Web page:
Petrucciani is his own man, however, even at this early stage; his lovely solo piece "To Erlinda" begins in a pensive Evans mode, but soon moves through sweeping runs, thunderous left-hand chords, and bluesy asides in a more original style.

Konitz, as usual, methodically explores every nook and cranny of each tune's melody, particularly on the 15-minute, abstract takes of "Round About Midnight" and "Lover Man" that form the centerpiece of the album. Although Konitz is often referred to as a "cool-toned" altoist, this is somewhat misleading; he sometimes produces a quite astringent sound, particularly in the upper register, with a bit of blues wail to it. This suits perfectly the pathos inherent in "Lover Man," which offers the best playing on the record.

On this tune, Konitz continually dances in an angular fashion around the melody, never quite actually playing it through, but revealing its every facet by a kind of musical triangulation. Petrucciani alternately prods and follows his elder partner through the tune, here offerring a propulsive, bluesy foundation, there picking up phrases of Konitz's and dancing them around the rhythm. Throughout the album but especially in this setting, the interaction between the musicians is wonderful, as they play with an attentiveness and empathy that is a joy to hear. This is a great find, and kudos to Sunnyside for resurrecting it. Highly recommended.

Quelle: http://www.allaboutjazz.com/php/article.php?id=12152



1983

Comme un soupir avant la fin du monde

Oracle's Destiny
En riant, il dit de lui-même:"Je suis un type qui va vite". Ou encore, se moquant avec sérieux, "Je suis un type très rapide, ce n'est ni un choix, ni une envie, c'est ma vie qui va vite". Sur cet album, Michel Petrucciani va vite, il va vite au but, mais avec une délicieuse lenteur. Ballades au rythme majestueux, méditations harmoniques sans contrainte, tempos médium (le tempo des dieux), la musique se déploie avec ampleur, sans donner le change d'un quelconque artifice. Seule a exciter la mesure, la composition d'Aldo Romano - les autres sont du pianiste - Amalgame; le reste se libère à l'écart de toute nervosité et s'offre, tout naturellement, a Bill Evans, dédicataire prévisible d'Oracle's Destiny. Même profondeur, même verticalité des harmonies, même délicatesse du toucher, la musique va au bout d'elle-même, mais du bout des doigts. C'est dans l'hommage, et non dans l'imitation, que Michel Petrucciani affirme sa vraie nature: "Ce que je voudrais, et avec plus de force, c'est rendre ma musique aussi fraîche que possible, dit-il, essentiellement honnête et puissante. Une musique qui sorte du cœur". Pour ce faire, il n'a vraiment pas à forcer son talent. Qu'il songe ou non à Bill Evans, à qui l'on songe parfois en l'écoutant, c'est à Petrucciani qu'il fait surtout penser. Il y a dans son rayonnement, dans son évidente énergie intérieure, quelque chose de surprenant, d'émouvant, de sensible, de communicatif comme s'il avait décidé de faire de son talent une vie, et de sa vie une exception. On connaît sa manière d'endiabler les airs qu'il joue, la puissance et le déchaînement auxquels il s'abandonne en scène, cette allégresse qui le porte a sortir de lui-même et cette volonté tendue qui lui donne l'allure d'inventer la musique comme on le fait quand on commence, à l'aube des premières fois : " Le plus difficile, poursuit-il, c'est de faire passer la sincérité, le cœur, la vibration intime, comme un soupir avant la fin du monde. Voilà ce que je cherche en musique. Après tout, peut-être qu'un jour çà peut sauver le monde, qui sait ? " La singularité de cet album, son train si mesuré et comme pacifié, le rendent plus fort. Ouvrent l'espace où s'effectue précisément la précipitation ordinaire de Petrucciani. Ici, la musique se donne aux amoureux de la musique, ceux du tout premier cercle, comme une hommage ajusté, comme une justice rendue à Bill Evans, mais aussi avec la grâce illimitée d'un geste dont personne - pas plus l'ombre de Bill Evans que le premier venu ou le dernier des vauriens - ne serait étonné qu'il ait un jour contribué a sauver, justement, le monde.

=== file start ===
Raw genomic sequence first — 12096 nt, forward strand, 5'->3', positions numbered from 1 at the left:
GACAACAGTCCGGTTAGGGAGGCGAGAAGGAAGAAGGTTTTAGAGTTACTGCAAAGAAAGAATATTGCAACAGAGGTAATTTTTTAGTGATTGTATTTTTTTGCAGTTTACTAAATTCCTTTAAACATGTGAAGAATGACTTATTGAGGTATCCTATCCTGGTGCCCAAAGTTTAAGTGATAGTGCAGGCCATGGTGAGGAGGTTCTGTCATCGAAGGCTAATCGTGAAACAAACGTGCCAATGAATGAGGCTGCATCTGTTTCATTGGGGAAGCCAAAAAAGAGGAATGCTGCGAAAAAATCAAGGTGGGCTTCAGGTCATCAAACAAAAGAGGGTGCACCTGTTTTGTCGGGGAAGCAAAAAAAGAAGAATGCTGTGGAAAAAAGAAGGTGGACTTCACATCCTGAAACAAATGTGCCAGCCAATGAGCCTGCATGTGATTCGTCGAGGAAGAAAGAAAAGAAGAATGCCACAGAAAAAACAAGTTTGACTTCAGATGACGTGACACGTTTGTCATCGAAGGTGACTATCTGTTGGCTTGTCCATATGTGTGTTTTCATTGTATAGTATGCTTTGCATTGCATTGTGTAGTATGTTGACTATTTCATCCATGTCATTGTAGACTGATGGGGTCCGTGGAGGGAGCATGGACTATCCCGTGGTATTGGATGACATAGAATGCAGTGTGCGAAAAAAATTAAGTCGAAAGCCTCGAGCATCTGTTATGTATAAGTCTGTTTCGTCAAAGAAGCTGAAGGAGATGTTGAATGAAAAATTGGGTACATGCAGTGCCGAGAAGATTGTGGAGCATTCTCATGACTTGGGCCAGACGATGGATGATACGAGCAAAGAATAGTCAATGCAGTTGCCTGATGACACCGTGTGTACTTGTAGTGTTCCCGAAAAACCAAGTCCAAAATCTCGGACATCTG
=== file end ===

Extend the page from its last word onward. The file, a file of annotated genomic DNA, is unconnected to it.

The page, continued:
Francis Marmande (Jazz Magazine)



1984

Note N' Notes Review
Showing the influence of Bill Evans and Keith Jarrett, as well as an expansive understanding of jazz in general, pianist Michel Petrucciani weaves myriad textures, rhythms, and styles at the keyboard, producing work that sounds both complex and seamless. His brevity comes from both incredible technique and an ease with a wide range of musical settings: quintets, quartets, trios, and an assortment of duo settings. Petrucciani further expands the field here with a solo program of two originals and two standards. He kicks things off with the self-penned "The Round Boys Dance," an abstract boogie-woogie number full of mercurial improvisation. Petrucciani maintains the momentum on "Eugenia," evoking the buoyancy of John Lewis' "Afternoon in Paris" while tossing off a wealth of fresh solo ideas. He tones things down with meditations on Duke Ellington's "Prelude to a Kiss" and Rodgers & Hart's "My Funny Valentine," practically transforming both pieces by thoroughly exploring their almost symphonic terrain, especially on the Ellington cut. A great Petrucciani disc and certainly one of the finer solo jazz piano records available.